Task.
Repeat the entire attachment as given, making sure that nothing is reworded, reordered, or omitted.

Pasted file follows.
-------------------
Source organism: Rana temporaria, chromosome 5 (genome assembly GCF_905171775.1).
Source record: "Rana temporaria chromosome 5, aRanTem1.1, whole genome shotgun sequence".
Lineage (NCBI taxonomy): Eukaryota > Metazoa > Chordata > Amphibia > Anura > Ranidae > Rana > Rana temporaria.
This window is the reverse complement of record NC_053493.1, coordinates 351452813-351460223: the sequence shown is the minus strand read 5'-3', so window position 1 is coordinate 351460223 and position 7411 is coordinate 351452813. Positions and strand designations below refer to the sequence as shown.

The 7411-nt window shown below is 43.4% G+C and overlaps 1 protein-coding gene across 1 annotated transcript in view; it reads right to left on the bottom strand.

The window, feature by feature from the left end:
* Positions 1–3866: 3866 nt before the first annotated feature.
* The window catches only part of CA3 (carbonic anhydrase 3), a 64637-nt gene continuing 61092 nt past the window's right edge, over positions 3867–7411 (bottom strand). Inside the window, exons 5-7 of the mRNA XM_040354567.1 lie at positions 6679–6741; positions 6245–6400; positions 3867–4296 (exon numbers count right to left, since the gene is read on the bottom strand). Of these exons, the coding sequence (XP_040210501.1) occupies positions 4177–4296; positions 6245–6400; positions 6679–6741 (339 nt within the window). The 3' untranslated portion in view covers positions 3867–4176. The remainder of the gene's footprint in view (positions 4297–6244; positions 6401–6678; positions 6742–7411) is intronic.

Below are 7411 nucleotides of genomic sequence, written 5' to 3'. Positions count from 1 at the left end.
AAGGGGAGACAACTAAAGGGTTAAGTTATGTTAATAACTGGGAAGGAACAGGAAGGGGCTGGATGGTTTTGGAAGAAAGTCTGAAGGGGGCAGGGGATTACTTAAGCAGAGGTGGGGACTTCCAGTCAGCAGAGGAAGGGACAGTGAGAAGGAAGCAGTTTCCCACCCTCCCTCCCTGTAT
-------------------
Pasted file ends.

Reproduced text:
Source organism: Rana temporaria, chromosome 5 (genome assembly GCF_905171775.1).
Source record: "Rana temporaria chromosome 5, aRanTem1.1, whole genome shotgun sequence".
Lineage (NCBI taxonomy): Eukaryota > Metazoa > Chordata > Amphibia > Anura > Ranidae > Rana > Rana temporaria.
This window is the reverse complement of record NC_053493.1, coordinates 351452813-351460223: the sequence shown is the minus strand read 5'-3', so window position 1 is coordinate 351460223 and position 7411 is coordinate 351452813. Positions and strand designations below refer to the sequence as shown.

The 7411-nt window shown below is 43.4% G+C and overlaps 1 protein-coding gene across 1 annotated transcript in view; it reads right to left on the bottom strand.

The window, feature by feature from the left end:
* Positions 1–3866: 3866 nt before the first annotated feature.
* The window catches only part of CA3 (carbonic anhydrase 3), a 64637-nt gene continuing 61092 nt past the window's right edge, over positions 3867–7411 (bottom strand). Inside the window, exons 5-7 of the mRNA XM_040354567.1 lie at positions 6679–6741; positions 6245–6400; positions 3867–4296 (exon numbers count right to left, since the gene is read on the bottom strand). Of these exons, the coding sequence (XP_040210501.1) occupies positions 4177–4296; positions 6245–6400; positions 6679–6741 (339 nt within the window). The 3' untranslated portion in view covers positions 3867–4176. The remainder of the gene's footprint in view (positions 4297–6244; positions 6401–6678; positions 6742–7411) is intronic.

Below are 7411 nucleotides of genomic sequence, written 5' to 3'. Positions count from 1 at the left end.
AAGGGGAGACAACTAAAGGGTTAAGTTATGTTAATAACTGGGAAGGAACAGGAAGGGGCTGGATGGTTTTGGAAGAAAGTCTGAAGGGGGCAGGGGATTACTTAAGCAGAGGTGGGGACTTCCAGTCAGCAGAGGAAGGGACAGTGAGAAGGAAGCAGTTTCCCACCCTCCCTCCCTGTAT